Seattle's Peter Lewis: From Campagne to crime fiction
Peter Lewis is a well-known, and well-read, Seattle restaurateur. He's now also a crime-fiction writer; his book "Dead in the Dregs" was recently published by Counterpoint. Peter Lewis appears at Seattle Mystery Bookshop, Elliott Bay Book Co. and Third Place Books in September.
Seattle Times book editor
More about the book: www.deadinthedregs.com.
Peter LewisThe author of "Dead in the Dregs" will appear at these area locations in September:
• At noon Sept. 8 (book signing only) at Seattle Mystery Bookshop (206-587-5737 or seattlemystery.com).
• At 7 p.m. Sept. 9 at Third Place Books in Lake Forest Park; free (206-366-3333 or thirdplacebooks.com).
• At 7 p.m. Sept. 15 at Seattle's Elliott Bay Book Co.; free (206-624-6600 or elliottbaybook.com).
Lit Life |
Peter Lewis is a boldface name on Seattle's restaurant scene: the co-founder and owner of the Pike Place Market restaurant Campagne and its bistro sister, Café Campagne. Though Lewis sold the highly rated restaurants in 2000, he still keeps his hand in the business through restaurant consulting.
Others know Lewis as a passionate supporter of the literary arts. He's friends with a host of A-list authors and writers (Jim Harrison, Mario Batali, Charles Bowden); he's presided over many sumptuous meals for touring authors; he was president of the board of Port Townsend's Copper Canyon Press and, for a brief time, its acting publisher.
What few in these intersecting worlds have known (but are about to find out) is that Lewis has been working for seven years on a murder mystery. Just published, "Dead in the Dregs: A Babe Stern Mystery" (Counterpoint), is set in even more rarefied territory than that of gastronomes and A-list authors. That would be the cosseted world of French wine growers, and the wine writers who can destroy their multigenerational businesses with a few choice words and a subpar rating.
The protagonist of "Dead in the Dregs" is Babe Stern, an ex-Seattle sommelier who runs a bar in California's Sonoma County.
The brother of Babe's ex-wife is Richard Wilson, who writes an influential wine newsletter and grades wine on the unforgiving 100-point scale. When Wilson is found murdered at a California winery, floating in a vat of wine with one hand cut off, Stern suspects an expatriate from the French wine world. At his ex-wife's behest, he travels to Burgundy to investigate.
While this premise is catnip for anyone intrigued with the outsized influence of wine writers (think Robert Parker), Lewis says it took years of refining and distillation to make it work.
Lewis got a Lannan Foundation residency in 2004. After several weeks of intensive work, he had a 110,000-word manuscript. "I got a draft done," says Lewis. "Being the naïf I was, I said; 'I've written a book.' "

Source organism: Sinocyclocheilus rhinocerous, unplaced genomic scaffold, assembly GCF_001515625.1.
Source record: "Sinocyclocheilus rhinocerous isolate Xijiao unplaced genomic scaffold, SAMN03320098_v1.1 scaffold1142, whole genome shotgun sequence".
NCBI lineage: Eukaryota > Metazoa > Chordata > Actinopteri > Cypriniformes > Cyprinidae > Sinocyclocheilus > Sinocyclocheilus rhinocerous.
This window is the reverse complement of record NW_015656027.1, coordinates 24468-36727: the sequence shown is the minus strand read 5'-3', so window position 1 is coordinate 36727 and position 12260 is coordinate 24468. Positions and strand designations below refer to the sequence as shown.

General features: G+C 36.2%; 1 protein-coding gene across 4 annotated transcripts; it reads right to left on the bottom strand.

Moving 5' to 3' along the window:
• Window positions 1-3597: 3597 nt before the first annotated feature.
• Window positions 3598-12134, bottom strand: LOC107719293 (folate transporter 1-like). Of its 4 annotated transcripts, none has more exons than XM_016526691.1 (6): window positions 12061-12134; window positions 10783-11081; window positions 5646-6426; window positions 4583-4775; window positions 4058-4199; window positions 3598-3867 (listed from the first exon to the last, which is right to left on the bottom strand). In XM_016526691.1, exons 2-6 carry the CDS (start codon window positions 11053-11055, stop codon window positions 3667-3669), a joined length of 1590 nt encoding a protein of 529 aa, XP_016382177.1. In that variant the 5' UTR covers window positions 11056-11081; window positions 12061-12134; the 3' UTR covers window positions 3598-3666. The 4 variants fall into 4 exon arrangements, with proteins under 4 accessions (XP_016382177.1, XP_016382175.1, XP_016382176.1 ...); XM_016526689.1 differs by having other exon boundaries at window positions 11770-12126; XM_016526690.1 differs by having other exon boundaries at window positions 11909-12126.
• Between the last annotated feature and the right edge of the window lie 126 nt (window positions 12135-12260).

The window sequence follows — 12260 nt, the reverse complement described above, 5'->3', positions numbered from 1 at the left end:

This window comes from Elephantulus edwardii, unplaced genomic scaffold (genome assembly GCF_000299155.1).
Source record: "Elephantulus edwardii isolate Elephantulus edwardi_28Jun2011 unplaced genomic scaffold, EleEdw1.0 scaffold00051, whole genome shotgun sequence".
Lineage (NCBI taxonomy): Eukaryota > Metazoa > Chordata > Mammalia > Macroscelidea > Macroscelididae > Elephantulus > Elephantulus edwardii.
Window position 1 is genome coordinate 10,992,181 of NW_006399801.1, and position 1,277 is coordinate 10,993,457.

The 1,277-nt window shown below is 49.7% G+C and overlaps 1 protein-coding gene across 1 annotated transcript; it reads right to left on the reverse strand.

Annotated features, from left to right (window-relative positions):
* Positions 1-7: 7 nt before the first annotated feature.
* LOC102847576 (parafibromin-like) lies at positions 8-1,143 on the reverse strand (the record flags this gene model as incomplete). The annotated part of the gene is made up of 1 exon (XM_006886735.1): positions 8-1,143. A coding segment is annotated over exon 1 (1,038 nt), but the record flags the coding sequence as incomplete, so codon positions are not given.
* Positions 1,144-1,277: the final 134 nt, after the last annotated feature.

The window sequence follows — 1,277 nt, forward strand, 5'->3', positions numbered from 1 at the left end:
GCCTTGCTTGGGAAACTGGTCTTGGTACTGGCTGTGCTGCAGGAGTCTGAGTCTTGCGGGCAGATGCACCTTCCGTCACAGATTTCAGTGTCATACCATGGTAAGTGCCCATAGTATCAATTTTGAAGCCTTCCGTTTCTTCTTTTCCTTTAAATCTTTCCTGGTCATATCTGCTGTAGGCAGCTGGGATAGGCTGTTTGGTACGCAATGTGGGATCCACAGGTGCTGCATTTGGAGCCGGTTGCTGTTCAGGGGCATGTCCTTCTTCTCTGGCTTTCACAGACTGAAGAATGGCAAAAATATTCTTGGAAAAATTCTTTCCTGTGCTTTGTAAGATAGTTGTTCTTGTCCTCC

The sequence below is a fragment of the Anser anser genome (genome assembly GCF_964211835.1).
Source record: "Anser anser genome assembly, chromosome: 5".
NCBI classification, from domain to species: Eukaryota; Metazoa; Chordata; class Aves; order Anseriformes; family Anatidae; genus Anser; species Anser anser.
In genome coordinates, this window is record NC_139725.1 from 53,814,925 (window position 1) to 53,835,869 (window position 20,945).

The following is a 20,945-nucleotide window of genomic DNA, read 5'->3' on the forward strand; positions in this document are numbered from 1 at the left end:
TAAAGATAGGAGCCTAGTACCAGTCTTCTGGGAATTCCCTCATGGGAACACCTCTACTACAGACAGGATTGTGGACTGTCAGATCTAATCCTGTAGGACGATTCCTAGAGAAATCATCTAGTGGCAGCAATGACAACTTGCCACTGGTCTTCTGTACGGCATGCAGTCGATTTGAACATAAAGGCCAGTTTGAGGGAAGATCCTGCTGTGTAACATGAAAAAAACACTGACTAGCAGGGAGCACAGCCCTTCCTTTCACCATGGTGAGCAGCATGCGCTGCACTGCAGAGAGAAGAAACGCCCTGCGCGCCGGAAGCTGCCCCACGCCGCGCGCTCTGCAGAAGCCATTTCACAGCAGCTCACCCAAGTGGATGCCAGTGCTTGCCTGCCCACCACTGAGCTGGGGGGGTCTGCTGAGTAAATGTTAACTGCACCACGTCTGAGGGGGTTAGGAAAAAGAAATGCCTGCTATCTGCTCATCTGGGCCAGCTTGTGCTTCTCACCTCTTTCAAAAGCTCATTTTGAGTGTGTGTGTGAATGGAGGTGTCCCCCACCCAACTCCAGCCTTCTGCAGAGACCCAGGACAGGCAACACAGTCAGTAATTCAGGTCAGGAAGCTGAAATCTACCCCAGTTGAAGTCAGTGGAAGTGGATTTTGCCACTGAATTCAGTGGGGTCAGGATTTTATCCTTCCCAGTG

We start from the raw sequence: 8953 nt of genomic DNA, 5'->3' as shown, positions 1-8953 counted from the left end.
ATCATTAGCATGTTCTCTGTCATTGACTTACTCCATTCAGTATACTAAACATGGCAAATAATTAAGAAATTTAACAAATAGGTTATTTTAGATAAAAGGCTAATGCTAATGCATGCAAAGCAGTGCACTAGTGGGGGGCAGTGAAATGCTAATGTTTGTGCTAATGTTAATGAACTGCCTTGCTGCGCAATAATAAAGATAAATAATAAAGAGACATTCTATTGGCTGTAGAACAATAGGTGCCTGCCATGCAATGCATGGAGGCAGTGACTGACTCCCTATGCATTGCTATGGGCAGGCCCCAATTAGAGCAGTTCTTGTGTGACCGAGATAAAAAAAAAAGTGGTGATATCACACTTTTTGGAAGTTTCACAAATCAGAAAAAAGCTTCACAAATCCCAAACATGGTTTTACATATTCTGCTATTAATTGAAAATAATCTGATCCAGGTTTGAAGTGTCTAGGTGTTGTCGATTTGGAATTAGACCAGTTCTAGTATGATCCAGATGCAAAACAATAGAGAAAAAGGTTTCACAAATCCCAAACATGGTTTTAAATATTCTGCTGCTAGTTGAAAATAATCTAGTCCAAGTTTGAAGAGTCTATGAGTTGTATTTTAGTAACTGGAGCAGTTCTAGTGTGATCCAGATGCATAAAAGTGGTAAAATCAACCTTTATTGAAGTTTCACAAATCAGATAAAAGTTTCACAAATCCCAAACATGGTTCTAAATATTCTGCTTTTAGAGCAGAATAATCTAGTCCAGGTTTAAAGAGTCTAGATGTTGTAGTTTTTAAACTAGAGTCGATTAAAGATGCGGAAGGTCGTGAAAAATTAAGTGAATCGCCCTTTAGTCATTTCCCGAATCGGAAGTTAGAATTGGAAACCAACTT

He had the material. He'd traveled to France every year for 20 years to buy wine for his restaurants, an entree into the closeted world of Burgundy wine growers. "The families are very guarded, very close, very decorous ... I had the opportunity to watch the wine writers, and watch the wine makers around them."
But maybe he knew too much. After several rejections by agents and publishers, agent Al Zuckerman read the manuscript and "came back with pages of notes and a brutal line edit." Then he found a publisher — Counterpoint — who introduced him to Michele Slung, a veteran editor of manuscripts for Mysterious Press. "Encouraging but unforgiving," he recalls. Her advice: Strip away everything that doesn't contribute to the narrative arc of the story, including a lot of that fascinating wine stuff.
Slung also advised that with mysteries, any unlikely plot twist (such as an American ex-sommelier pairing with a French colonel of the gendarmerie to solve a crime), has to be credible. So through an intermediary, Lewis managed to meet with a French cop who helped him inform the character of Colonel Sackheim, the French policeman who teams up with Babe to solve a series of increasingly gruesome murders.
Discerning mystery readers will have to decide for themselves the "credibility" issue, but the book is an evocative insiders' tour of French wine country that a tourist will never see. And what of the judgment of the wine world? More than one wine writer gets bumped off, and the deaths aren't pretty. Lewis awaits feedback while he works on his second Babe Stern book, set in the world of Seattle restaurants. He can count on an avid readership in at least one circle — our city's food lovers, restaurant workers and gourmands.
Mary Ann Gwinn: 206-464-2357 or email@example.com. Mary Ann Gwinn appears on Classical KING-FM's Arts Channel at www.king.org/pages/7598353